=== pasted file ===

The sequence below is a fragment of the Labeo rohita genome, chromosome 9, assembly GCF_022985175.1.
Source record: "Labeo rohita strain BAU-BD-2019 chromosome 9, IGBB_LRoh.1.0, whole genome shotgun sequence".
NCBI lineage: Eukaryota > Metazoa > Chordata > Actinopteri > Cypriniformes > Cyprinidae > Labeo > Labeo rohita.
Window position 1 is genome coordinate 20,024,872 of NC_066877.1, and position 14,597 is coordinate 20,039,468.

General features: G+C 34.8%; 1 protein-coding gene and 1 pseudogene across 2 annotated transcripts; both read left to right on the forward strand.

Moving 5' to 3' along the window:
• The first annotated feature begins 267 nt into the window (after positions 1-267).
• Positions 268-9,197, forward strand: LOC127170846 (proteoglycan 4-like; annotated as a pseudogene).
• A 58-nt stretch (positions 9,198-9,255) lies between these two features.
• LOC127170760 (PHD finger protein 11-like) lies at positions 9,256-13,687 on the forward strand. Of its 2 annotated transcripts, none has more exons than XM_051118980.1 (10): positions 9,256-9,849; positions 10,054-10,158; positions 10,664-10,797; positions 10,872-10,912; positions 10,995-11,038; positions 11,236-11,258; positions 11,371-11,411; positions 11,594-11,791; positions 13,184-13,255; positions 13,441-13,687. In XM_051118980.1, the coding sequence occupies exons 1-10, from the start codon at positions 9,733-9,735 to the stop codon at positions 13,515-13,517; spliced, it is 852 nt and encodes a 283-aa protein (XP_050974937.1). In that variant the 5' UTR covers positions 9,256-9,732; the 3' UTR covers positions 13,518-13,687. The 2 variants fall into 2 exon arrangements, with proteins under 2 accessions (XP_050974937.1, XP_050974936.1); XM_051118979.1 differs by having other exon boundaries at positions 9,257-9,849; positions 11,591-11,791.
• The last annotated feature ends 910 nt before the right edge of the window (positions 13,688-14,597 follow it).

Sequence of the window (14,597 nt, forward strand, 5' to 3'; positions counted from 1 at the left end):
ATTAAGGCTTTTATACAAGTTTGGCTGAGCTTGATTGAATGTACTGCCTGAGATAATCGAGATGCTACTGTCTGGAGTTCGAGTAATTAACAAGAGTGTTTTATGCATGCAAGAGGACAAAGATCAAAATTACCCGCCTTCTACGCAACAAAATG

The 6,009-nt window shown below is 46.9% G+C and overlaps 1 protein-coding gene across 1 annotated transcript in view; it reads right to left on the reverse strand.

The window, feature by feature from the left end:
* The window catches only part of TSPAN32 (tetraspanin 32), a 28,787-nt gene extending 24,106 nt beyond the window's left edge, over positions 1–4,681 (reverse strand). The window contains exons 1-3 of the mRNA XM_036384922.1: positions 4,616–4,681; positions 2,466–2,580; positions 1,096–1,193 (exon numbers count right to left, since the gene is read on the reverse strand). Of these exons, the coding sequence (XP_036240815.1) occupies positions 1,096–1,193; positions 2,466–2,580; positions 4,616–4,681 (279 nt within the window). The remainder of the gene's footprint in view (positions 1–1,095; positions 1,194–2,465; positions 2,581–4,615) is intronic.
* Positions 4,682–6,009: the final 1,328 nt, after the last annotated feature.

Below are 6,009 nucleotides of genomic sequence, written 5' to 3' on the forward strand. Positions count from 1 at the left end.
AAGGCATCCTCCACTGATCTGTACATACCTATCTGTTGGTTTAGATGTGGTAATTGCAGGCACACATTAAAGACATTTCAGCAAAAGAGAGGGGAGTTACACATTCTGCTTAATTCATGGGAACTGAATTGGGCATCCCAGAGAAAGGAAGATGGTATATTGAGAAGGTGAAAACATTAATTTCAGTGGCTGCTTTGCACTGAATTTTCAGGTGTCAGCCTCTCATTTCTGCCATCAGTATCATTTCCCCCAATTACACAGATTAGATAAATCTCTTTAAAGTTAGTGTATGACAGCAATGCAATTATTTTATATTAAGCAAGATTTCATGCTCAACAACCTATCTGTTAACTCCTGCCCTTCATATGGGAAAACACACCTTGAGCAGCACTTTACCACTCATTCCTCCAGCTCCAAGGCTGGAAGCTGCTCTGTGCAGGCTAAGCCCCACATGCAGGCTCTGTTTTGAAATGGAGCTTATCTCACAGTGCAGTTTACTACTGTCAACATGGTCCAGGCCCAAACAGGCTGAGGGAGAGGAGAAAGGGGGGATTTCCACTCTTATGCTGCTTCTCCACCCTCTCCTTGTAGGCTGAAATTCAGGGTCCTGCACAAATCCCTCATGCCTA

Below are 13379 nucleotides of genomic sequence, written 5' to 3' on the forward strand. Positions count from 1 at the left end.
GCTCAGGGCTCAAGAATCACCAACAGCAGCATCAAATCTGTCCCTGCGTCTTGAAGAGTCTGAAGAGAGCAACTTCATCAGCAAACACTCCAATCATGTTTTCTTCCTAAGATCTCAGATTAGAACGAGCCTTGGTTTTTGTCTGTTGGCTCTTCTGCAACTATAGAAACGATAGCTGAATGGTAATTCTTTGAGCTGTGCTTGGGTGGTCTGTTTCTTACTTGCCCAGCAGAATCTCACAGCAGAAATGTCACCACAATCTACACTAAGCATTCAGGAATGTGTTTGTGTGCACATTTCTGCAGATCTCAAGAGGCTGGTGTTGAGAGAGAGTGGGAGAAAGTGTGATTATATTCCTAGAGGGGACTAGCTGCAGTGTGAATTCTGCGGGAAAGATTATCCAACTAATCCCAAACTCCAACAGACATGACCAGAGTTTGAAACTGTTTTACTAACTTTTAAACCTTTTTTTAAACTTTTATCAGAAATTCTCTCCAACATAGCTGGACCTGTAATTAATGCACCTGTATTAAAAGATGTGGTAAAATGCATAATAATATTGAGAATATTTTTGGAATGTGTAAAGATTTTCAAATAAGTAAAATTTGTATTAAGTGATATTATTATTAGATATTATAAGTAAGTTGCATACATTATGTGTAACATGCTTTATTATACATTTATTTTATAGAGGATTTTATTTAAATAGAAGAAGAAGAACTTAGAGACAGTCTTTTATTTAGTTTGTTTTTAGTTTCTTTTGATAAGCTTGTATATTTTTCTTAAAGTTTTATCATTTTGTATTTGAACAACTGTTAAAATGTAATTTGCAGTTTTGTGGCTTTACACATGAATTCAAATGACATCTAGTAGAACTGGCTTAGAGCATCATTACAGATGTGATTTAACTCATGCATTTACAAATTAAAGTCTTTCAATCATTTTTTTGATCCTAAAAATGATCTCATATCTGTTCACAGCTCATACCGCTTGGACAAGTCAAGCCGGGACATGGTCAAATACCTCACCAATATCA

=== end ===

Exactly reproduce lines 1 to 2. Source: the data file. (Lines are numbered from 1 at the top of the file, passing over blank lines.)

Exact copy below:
The sequence below is a fragment of the Labeo rohita genome, chromosome 9, assembly GCF_022985175.1.
Source record: "Labeo rohita strain BAU-BD-2019 chromosome 9, IGBB_LRoh.1.0, whole genome shotgun sequence".